A comedy detective fantasy; CSI in the land of Widergard, where fantasy has grown up a bit and Nicely Strongoak is just your average Master-detective-for-hire, if your detective happens to be a dwarf with a handy hand axe. In a city filled with drug-taking gnomes, goblins packing heat and a serious case of missing-persons, Strongoak might just be what’s needed, because this is one dwarf that is never going to leave a single cobblestone unturned.
I have noticed a couple of people asking the very reasonable question: what will you be reading this Christmas? While thinking on this it occurred to me to pose the equally relevant question: where will you be reading this Christmas?
With the shortest days upon us there aren’t that many consolations on offer. Dark mornings, gloomy afternoons and then the blinds get close early. Not much to get excited about, but then again…
So this is where I will be reading this Christmas. Life is tough sometimes eh?
Oh and this is what I will be reading too! And probably what I’ll be drinking as well. So, as the song says: ’Let it snow, let it snow, let it snow.’
Detective Strongoak and the Case of the Dead Elf by Terry Newman
The world turns and changes, as it has an annoying habit of doing, and Widergard changes with it. History becomes tradition, becomes fable and is reborn as the main feature at your local Seeing Stone Picture House. This is the shiny, bright New Age, you see. In modern Widergard they’ve got steam wagons, speech horns and performance art. And in Widergard the various peoples, men, goblins, elves, gnomes and the pix, have to get by as best they can – especially in the seething metropolis that is The Citadel.
Crime is still with us too, but now that goblins carry shooters, down those mean cobbled streets a dwarf must walk tall. Yes, dwarves are still around as well; dwarves like Nicely Strongoak, Master Detective and Shield for Hire, and this is his toughest case.
Have fun this Xmas!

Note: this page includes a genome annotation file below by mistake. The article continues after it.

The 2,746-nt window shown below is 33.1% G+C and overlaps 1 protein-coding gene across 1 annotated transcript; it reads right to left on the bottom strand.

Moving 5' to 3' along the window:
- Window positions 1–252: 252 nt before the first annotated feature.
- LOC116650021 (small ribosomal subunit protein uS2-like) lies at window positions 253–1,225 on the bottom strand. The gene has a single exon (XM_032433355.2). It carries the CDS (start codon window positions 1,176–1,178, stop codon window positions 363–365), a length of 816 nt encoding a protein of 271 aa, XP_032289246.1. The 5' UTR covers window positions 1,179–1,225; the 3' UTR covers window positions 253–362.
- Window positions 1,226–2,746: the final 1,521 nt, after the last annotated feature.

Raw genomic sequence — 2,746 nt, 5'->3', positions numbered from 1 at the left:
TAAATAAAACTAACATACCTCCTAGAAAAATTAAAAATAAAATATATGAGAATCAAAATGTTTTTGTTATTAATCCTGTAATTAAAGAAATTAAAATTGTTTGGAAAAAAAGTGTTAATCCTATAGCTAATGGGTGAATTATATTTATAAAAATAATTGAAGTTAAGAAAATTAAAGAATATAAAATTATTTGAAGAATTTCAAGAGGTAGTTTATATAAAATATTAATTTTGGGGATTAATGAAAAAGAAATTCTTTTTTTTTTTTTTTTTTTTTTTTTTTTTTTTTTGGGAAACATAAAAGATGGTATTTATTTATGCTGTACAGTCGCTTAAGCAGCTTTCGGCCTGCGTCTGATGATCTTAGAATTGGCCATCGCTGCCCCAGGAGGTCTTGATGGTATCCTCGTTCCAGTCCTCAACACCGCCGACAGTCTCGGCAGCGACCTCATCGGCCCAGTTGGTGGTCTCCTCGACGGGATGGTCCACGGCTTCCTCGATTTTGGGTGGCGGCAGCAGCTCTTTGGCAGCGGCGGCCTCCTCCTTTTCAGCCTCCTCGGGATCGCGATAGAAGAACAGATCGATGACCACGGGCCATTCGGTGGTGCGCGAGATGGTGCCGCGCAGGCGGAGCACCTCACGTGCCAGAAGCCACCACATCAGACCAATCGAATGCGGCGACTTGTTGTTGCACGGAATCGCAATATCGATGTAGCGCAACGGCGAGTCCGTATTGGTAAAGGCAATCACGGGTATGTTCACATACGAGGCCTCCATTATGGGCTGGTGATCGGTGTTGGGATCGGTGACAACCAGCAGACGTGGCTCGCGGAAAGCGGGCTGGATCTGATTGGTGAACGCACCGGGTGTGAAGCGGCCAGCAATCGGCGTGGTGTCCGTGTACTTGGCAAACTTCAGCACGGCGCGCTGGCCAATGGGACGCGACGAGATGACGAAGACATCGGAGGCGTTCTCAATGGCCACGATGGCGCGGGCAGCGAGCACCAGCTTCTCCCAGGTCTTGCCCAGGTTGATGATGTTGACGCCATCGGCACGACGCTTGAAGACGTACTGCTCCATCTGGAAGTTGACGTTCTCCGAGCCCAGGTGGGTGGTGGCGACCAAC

OK – it was pointed out to me that I may be a little bit more interesting than I made out the other week.
Yes, I did go to Andrew Lord Weber’s ‘The Other Palace’ for a social networking evening and Lord Andrew was there and I did wave, but he missed me I think. Great contacts though.
And (unconnected) I had a great day in the studio going through songs for a fantastic (other) musical that sounded great on the studio speakers with a full(ish) orchestra. Worked on a new song on the way home too.
And this is a photograph of me being interviewed for my first big screen appearance – talking about football. Uh huh, that’s right.
And this is a link to a very interesting animation I wrote for the film and another to a great game I am involved with (oh and I just finished a great classic SF shoot-the-aliens game).
However, honestly, I don’t feel very interesting – well, not like 20 years ago when I captured an excytosing heart secretory granule using a helium-cooled copper block.
For those of you who might have wondered what the sound of modern dwarf music is like, these examples are very good approximations. First off ‘These New Puritans’ and the aptly named ‘We Want War’. Note: big drums and almost discordant brass – all at ear piercing volumes.
We then have what has been dubbed ‘Acid Brass’, which is very close to the dwarvish style which translates as ‘head-banging’ music, as it involves a lot of, err head banging.
An excellent example of this is the ‘Williams Fairley Brass Band’s version of “What Time Is Love?”
Interestingly this is as a very close partial translation of the well-known dwarf expression: ‘What time is love as I need to get down to the pub?” Nobody has ever accused the dwarf race of being overly romantic (except other dwarves).